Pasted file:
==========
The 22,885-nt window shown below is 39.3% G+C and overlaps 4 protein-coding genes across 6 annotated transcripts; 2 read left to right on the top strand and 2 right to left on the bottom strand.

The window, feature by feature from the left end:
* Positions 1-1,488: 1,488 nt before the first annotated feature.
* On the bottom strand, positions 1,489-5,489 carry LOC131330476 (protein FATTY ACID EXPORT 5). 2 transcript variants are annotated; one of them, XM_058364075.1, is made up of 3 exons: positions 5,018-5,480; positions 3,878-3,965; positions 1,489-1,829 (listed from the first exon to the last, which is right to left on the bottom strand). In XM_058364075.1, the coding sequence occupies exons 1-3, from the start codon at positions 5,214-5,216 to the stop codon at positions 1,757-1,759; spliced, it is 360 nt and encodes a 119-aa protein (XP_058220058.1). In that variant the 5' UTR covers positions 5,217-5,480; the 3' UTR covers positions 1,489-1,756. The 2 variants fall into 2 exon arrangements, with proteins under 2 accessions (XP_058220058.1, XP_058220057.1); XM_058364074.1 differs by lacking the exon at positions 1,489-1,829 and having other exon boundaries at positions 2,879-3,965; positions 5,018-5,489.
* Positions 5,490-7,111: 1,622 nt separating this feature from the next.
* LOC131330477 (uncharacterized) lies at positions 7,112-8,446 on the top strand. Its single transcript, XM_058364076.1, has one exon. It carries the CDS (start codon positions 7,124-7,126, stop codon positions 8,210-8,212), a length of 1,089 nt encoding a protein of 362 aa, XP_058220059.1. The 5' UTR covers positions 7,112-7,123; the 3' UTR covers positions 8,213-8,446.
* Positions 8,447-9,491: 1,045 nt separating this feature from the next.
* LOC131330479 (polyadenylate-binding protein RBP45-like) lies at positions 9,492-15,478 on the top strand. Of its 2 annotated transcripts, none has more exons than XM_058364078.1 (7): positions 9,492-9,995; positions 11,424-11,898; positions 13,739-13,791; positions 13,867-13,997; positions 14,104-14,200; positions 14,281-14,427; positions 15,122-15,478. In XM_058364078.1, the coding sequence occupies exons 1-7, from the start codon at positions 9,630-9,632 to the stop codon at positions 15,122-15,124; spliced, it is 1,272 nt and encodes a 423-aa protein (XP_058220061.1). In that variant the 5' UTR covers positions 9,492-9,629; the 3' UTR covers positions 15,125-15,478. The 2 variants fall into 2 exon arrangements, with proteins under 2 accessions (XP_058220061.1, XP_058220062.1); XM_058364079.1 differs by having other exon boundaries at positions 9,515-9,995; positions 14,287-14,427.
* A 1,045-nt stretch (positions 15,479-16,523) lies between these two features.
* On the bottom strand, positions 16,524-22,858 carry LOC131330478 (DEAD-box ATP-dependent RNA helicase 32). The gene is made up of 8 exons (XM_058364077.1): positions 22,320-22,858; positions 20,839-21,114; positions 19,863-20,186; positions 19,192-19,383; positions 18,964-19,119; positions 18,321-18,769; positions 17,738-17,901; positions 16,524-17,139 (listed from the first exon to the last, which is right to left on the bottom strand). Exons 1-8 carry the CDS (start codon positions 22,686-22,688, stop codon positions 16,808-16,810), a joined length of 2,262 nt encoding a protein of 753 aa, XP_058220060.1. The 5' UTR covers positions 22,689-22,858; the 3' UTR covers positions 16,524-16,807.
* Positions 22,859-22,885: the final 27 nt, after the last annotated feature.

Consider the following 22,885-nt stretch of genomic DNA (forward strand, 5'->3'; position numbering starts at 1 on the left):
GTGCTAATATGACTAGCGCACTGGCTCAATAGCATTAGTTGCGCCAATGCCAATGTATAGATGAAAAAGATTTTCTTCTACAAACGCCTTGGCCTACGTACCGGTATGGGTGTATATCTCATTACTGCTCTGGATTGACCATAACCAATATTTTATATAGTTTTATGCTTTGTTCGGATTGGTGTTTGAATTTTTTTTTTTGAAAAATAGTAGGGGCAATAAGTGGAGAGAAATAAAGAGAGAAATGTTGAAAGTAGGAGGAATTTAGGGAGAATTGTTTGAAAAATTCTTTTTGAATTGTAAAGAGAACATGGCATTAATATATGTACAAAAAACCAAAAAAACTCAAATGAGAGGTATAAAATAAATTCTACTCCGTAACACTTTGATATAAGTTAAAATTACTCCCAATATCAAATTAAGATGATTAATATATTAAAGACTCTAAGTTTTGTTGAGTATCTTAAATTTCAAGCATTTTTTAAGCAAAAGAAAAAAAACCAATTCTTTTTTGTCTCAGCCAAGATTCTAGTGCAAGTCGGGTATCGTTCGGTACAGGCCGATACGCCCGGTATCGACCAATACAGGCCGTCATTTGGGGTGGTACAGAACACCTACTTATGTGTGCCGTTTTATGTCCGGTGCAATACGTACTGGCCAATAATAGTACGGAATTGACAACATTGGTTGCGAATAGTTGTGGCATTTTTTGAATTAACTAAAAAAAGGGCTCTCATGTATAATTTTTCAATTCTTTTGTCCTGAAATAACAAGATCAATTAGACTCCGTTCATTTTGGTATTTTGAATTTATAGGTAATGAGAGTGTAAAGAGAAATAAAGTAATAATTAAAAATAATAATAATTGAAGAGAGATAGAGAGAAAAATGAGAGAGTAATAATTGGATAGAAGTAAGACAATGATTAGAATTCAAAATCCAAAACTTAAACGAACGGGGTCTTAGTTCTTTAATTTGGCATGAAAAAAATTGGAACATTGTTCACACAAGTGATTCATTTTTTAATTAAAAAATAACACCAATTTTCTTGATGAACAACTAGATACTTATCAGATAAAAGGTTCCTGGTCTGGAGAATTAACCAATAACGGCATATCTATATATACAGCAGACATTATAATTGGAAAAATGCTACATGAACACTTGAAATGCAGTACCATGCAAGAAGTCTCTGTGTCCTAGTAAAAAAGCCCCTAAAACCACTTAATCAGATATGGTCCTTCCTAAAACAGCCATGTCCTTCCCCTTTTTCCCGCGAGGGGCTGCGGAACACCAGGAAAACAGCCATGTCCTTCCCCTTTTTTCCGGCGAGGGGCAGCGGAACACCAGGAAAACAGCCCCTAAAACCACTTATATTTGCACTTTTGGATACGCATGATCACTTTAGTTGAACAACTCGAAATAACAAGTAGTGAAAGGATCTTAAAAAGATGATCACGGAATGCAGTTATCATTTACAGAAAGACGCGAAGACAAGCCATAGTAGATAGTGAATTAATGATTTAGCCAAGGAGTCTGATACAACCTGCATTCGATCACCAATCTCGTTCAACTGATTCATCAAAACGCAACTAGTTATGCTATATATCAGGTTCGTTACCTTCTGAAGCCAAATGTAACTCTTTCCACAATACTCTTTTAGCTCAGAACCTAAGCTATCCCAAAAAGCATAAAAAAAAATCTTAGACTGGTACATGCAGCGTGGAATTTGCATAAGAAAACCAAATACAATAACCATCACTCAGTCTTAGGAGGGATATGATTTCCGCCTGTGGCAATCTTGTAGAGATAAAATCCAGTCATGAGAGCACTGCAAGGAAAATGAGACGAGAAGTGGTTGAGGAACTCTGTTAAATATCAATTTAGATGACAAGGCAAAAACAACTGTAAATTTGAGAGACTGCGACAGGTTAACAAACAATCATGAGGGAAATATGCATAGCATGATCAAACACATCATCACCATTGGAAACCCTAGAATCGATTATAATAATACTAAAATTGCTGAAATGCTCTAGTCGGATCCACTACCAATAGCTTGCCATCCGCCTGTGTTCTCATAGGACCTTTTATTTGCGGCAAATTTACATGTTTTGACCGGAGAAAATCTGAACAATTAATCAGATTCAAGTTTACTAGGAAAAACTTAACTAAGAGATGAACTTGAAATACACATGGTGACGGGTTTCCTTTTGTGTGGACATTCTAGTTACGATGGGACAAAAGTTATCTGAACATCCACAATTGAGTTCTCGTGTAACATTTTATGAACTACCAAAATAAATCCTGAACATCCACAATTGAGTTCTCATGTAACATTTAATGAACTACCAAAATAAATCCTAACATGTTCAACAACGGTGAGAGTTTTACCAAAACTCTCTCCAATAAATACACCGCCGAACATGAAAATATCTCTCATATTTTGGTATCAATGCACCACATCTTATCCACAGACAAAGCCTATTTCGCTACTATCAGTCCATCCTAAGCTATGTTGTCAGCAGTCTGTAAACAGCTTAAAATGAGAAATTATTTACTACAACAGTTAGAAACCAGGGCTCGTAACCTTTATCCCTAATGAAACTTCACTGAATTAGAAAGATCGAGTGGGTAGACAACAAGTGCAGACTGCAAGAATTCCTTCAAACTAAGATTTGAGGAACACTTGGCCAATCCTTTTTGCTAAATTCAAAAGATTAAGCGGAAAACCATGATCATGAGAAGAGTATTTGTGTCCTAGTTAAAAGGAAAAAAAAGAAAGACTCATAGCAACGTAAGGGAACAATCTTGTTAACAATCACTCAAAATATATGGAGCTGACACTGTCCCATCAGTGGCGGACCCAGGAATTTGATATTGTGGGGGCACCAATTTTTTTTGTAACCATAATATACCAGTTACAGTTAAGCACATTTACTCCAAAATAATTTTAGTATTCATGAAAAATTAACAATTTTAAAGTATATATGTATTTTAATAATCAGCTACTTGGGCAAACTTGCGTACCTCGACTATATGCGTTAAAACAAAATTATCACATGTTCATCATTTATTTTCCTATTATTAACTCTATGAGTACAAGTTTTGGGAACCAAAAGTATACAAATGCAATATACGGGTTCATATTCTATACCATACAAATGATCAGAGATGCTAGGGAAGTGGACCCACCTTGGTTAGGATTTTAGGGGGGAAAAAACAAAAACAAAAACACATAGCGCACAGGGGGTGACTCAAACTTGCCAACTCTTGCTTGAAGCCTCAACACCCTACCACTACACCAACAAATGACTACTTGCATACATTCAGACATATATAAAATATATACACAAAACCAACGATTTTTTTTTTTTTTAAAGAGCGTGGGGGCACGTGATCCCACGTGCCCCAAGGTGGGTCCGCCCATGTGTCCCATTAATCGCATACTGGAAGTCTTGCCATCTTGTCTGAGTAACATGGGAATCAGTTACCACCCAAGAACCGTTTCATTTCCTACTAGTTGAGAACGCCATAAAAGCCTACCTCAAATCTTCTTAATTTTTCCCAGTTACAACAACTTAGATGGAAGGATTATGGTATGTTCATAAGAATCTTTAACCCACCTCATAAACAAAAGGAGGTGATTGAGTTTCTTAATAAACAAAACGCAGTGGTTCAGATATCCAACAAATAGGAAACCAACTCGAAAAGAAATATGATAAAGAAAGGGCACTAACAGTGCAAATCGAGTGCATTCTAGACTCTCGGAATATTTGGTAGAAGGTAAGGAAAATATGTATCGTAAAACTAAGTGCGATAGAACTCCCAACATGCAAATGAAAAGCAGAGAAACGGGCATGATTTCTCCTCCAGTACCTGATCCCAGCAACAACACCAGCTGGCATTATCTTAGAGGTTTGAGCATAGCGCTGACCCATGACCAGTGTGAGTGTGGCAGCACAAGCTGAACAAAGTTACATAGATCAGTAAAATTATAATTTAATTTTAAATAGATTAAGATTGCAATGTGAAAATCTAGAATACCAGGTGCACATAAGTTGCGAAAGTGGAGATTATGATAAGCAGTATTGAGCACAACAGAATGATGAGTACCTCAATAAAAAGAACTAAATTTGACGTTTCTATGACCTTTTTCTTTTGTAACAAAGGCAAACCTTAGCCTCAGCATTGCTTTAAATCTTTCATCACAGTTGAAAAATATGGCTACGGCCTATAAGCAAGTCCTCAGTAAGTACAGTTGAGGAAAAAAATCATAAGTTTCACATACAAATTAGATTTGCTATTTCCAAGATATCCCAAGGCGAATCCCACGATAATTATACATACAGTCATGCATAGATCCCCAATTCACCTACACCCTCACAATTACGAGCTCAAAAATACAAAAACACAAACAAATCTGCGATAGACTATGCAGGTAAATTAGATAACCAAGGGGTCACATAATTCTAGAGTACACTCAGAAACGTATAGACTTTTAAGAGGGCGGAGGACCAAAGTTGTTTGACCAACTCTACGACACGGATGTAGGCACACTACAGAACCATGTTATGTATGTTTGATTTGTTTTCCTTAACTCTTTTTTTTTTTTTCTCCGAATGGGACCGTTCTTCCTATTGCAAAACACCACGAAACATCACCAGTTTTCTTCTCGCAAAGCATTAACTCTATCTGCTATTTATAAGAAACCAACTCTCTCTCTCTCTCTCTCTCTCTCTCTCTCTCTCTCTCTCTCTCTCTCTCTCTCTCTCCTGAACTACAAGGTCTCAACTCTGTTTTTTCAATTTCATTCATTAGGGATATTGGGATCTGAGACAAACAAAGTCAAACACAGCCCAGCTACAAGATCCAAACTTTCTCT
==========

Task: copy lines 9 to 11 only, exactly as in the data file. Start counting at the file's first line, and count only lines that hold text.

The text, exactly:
* A 1,045-nt stretch (positions 15,479-16,523) lies between these two features.
* On the bottom strand, positions 16,524-22,858 carry LOC131330478 (DEAD-box ATP-dependent RNA helicase 32). The gene is made up of 8 exons (XM_058364077.1): positions 22,320-22,858; positions 20,839-21,114; positions 19,863-20,186; positions 19,192-19,383; positions 18,964-19,119; positions 18,321-18,769; positions 17,738-17,901; positions 16,524-17,139 (listed from the first exon to the last, which is right to left on the bottom strand). Exons 1-8 carry the CDS (start codon positions 22,686-22,688, stop codon positions 16,808-16,810), a joined length of 2,262 nt encoding a protein of 753 aa, XP_058220060.1. The 5' UTR covers positions 22,689-22,858; the 3' UTR covers positions 16,524-16,807.
* Positions 22,859-22,885: the final 27 nt, after the last annotated feature.